Hughesville residents have banded together to create an official organization to help prevent a Concentrated Animal Feeding Operation from opening in Pettis County.
The Pettis County Citizens for Land Protection was formed during a meeting Thursday night with about 75 in attendance, and officers and board members were elected, including Dan Tevis as president. According to a news release from the group, “the purpose of Pettis County Citizens for Land Protection is to educate the citizens of Pettis County about the negative impacts of ‘factory farms’ and to stop the proposed Concentrated Animal Feeding Operation (CAFO) near Hughesville.”
“That was the best attack against this organization, these type of feeding operations, is to get organized like this, that’s what we were told to do,” Jon Wise said. “That’s the best defense is to be organized and that’s what we’re trying to do.”
The group is against a proposed CAFO by United Hog Systems and farm manager Roger Nelson, who currently operates in Marshall. He told citizens during a meeting Oct. 14 he was looking to relocate because swine farms near his were contracting disease, and while he has been lucky to not have his herd infected, he doesn’t want to take that chance any longer.
If the farm goes through, it would be located on almost 400 acres on U.S. Highway 65, roughly between Kemp Road and Abney Road, in Hughesville.
According to information provided in a letter from Allied Engineering Services LLC distributed to Hughesville residents, the proposed operation would include the construction of a farrowing barn, breeding/gestation barn and gilt development barn. Proposed animal numbers are 882 sows and litters, 5,063 breeding/gestating sows and boars and 1,275 gilts. The farm will also include an office.
Wise said Hughesville citizens are concerned for a number of reasons: environmental, health, water tables and odor.
According to Pettis County Presiding Commissioner David Dick, United Hog Systems and Nelson have not submitted an application to the commission as of Friday afternoon. The Missouri Department of Natural Resources also has not received an application.
Dick said Nelson has talked with the commissioners twice, but haven’t had any contact with him since mid-October.
“I think the first time (Nelson) came was more informational,” Dick said. “He was aware there might be an ordinance but was not sure what it was, and we gave him that. The second time was the day they had the first meeting (Oct. 14) and he had talked to us about some stuff. He had some plans but it didn’t mean much because he hadn’t made an application; it was more informational on his part.”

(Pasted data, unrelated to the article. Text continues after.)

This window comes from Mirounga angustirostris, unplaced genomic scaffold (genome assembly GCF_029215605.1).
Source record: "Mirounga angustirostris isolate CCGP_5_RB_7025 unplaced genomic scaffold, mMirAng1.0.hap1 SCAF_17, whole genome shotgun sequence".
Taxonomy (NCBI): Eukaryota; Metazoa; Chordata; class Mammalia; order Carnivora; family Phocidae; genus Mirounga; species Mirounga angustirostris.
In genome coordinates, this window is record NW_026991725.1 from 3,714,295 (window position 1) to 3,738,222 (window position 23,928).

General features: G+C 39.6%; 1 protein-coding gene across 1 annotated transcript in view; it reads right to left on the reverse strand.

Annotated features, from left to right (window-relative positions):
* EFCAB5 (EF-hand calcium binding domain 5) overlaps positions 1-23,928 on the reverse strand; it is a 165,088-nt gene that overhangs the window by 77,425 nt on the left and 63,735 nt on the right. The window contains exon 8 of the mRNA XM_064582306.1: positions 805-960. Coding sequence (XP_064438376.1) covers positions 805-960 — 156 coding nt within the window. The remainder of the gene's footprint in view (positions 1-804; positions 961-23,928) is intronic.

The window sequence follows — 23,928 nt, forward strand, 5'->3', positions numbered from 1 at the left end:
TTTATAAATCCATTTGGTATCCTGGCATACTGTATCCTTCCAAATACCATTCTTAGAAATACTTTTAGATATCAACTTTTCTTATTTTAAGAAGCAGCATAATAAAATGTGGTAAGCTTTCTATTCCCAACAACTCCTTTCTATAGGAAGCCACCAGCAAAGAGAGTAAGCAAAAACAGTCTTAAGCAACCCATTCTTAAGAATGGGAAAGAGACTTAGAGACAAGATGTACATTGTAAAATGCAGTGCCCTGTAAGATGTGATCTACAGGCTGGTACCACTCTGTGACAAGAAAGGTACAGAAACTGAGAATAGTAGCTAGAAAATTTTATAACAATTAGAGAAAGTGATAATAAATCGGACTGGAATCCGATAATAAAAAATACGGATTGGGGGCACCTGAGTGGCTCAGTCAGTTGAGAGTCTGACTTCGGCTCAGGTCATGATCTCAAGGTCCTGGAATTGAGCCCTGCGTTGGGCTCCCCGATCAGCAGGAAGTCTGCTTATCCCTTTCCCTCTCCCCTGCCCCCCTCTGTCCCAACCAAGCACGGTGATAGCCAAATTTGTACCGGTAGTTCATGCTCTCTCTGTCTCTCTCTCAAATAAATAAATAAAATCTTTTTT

Dick said the meetings were not scheduled; Nelson simply stopped by the commission’s office to seek information about a road running near the possible property. He was informed by the commissioners his plan would not meet the ordinance’s specifications due to a populated area being too close to the operation.
“We had let him know he didn’t qualify for 1A size, he would have to be 1B or smaller,” Dick said. “… He had said what he was doing, it was all just informational to us. He didn’t ask for anything, but we made sure he understood what the classifications were. There’s a populated area designated in there, and we brought out the maps and (Eastern Commissioner) Brent (Hampy) found (Nelson’s plans) don’t qualify for 1A because of the definition in that ordinance of populated areas.”
Wise said he and other citizens have been in contact with the commissioners to stay informed of the situation. PCCFLP does not have a specific plan in place of how to move forward, but Wise said they hope to make more decisions soon.
“We’re just getting organized. We have all the officers in place and we’ll have a meeting at my home next week amongst the officers to decide what we’re going to do, what direction we’re going to go in the future,” he said. “We’re just waiting to see what (United Hog Systems is) going to do.”
Citizens were joined Thursday by Terry Spence and Ashlen Busick from the Socially Responsive Agricultural Project. According to its website, SRAP “empowers rural communities to protect themselves from the devastating health, environmental, and economic impacts of Concentrated Animal Feeding Operations (CAFOs) or ‘factory farms.’”
Spence said the group has been assisting residents in Calloway County with a similar situation, and offered to assist PCCFLP with its efforts.
Nicole Cooke can be reached at 660-826-1000 ext. 1482 or @NicoleRCooke.